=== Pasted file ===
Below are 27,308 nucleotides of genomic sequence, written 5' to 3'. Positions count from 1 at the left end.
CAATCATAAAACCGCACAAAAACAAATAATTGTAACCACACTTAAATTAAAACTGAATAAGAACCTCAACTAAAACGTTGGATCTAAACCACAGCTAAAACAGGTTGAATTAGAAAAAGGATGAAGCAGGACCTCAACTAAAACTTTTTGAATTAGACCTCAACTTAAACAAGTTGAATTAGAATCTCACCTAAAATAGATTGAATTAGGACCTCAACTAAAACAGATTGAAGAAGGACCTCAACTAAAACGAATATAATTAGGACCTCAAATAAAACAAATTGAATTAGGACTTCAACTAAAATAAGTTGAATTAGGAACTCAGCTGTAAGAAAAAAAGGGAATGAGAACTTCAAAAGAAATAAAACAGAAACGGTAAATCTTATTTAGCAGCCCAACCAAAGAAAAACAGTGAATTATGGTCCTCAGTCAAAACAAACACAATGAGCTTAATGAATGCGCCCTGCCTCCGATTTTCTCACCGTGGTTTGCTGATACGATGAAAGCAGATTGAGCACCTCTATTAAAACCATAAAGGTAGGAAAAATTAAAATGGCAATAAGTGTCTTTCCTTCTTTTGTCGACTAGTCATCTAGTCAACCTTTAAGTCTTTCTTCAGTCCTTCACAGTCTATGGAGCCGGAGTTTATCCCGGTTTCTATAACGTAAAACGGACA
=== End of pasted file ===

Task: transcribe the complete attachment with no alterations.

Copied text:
Below are 27,308 nucleotides of genomic sequence, written 5' to 3'. Positions count from 1 at the left end.
CAATCATAAAACCGCACAAAAACAAATAATTGTAACCACACTTAAATTAAAACTGAATAAGAACCTCAACTAAAACGTTGGATCTAAACCACAGCTAAAACAGGTTGAATTAGAAAAAGGATGAAGCAGGACCTCAACTAAAACTTTTTGAATTAGACCTCAACTTAAACAAGTTGAATTAGAATCTCACCTAAAATAGATTGAATTAGGACCTCAACTAAAACAGATTGAAGAAGGACCTCAACTAAAACGAATATAATTAGGACCTCAAATAAAACAAATTGAATTAGGACTTCAACTAAAATAAGTTGAATTAGGAACTCAGCTGTAAGAAAAAAAGGGAATGAGAACTTCAAAAGAAATAAAACAGAAACGGTAAATCTTATTTAGCAGCCCAACCAAAGAAAAACAGTGAATTATGGTCCTCAGTCAAAACAAACACAATGAGCTTAATGAATGCGCCCTGCCTCCGATTTTCTCACCGTGGTTTGCTGATACGATGAAAGCAGATTGAGCACCTCTATTAAAACCATAAAGGTAGGAAAAATTAAAATGGCAATAAGTGTCTTTCCTTCTTTTGTCGACTAGTCATCTAGTCAACCTTTAAGTCTTTCTTCAGTCCTTCACAGTCTATGGAGCCGGAGTTTATCCCGGTTTCTATAACGTAAAACGGACA